Toni Morrison effectively provides reasons for the behaviour of her magical realism and gothic horror novel characters via her style of writing and the representation of them. Beloved is mainly written in third-person omniscient. However, Morrison’s novel is written in a constant flux, changes in point of view and narrators. This in course outcomes to repetition used to reveal other perspectives and the importance of key events, as well as to carry out a main symbol or notion. Beloved is filled with symbols in which she represents her characters with, bringing out some colour in them – colour being a main theme.
Point of view in a novel establishes how much the reader engages with the characters. Morrison begins the novel in third-person omniscient, immediately introducing the characters of the novel but with no detailed descriptions. The first page of the novel gives the reader a brief explanation of what had happened, and the cause for a gloomy atmosphere and a tone of fright that is carried throughout. It also sets up the significance of the past, before Baby Suggs died and Sethe’s two sons ran away, which is revealed in Morrison’s use of flashbacks. Sethe is haunted by her memories of her past as a slave as well as the ghost of her dead daughter. Morrison incorporates a change of point of view for Sethe to reveal her inability to let go of the past; in one page, she uses both first person point of view and third person limited to do so. “I don’t want to know or have to remember that … But her brain was not interested in the future. Loaded with the past and hungry for more, it left no room to imagine, let alone plan for, the next day.” (Page 83)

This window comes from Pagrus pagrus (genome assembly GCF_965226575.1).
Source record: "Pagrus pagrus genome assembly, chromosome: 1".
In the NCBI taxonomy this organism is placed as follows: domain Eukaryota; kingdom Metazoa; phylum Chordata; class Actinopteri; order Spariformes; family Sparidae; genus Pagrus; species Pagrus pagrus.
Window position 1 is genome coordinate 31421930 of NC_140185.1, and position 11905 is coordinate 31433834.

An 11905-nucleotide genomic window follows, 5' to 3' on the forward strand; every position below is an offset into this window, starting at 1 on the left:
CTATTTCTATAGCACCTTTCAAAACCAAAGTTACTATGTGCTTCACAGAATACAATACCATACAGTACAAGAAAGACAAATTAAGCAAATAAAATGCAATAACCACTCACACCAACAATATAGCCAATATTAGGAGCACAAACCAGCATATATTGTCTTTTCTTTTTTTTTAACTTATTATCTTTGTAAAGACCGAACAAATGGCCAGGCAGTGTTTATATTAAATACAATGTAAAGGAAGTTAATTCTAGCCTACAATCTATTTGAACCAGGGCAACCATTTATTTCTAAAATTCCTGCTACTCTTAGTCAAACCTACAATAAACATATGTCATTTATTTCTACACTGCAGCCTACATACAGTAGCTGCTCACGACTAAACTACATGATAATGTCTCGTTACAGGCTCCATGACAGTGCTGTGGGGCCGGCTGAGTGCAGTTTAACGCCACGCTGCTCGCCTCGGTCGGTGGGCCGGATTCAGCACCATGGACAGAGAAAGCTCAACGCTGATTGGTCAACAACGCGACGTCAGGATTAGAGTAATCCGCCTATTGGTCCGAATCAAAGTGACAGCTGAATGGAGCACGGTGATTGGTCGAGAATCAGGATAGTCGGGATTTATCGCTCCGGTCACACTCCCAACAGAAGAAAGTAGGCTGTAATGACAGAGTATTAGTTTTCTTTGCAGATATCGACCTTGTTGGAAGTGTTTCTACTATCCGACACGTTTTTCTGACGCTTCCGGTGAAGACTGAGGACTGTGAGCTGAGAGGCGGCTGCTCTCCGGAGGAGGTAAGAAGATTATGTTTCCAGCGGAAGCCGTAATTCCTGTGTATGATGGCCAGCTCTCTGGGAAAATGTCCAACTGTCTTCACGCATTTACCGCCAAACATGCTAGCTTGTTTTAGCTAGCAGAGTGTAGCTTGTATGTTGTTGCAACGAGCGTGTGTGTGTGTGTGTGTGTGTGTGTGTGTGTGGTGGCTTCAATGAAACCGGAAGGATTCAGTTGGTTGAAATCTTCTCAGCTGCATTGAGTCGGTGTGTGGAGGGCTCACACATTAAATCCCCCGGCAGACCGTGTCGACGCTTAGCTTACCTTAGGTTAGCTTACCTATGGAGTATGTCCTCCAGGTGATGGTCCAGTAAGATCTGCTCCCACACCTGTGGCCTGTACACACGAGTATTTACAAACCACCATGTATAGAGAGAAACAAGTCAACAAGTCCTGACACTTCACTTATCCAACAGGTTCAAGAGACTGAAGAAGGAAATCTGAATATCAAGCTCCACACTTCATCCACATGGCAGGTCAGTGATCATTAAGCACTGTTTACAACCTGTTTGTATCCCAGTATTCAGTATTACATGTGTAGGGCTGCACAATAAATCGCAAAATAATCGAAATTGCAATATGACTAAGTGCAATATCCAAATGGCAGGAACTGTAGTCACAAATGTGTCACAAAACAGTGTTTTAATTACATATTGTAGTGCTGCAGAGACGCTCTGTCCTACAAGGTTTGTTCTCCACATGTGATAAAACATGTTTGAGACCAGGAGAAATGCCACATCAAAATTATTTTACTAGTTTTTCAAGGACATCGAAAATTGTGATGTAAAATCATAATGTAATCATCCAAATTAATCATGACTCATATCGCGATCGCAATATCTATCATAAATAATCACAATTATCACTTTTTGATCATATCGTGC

Flashbacks of the past are a key element to reveal what the character has been through, which then implements their decision making. Slavery is the main theme in Beloved and it is set after the time period of the emancipation of slaves. Morrison reveals how slavery has one way or another affected each and...
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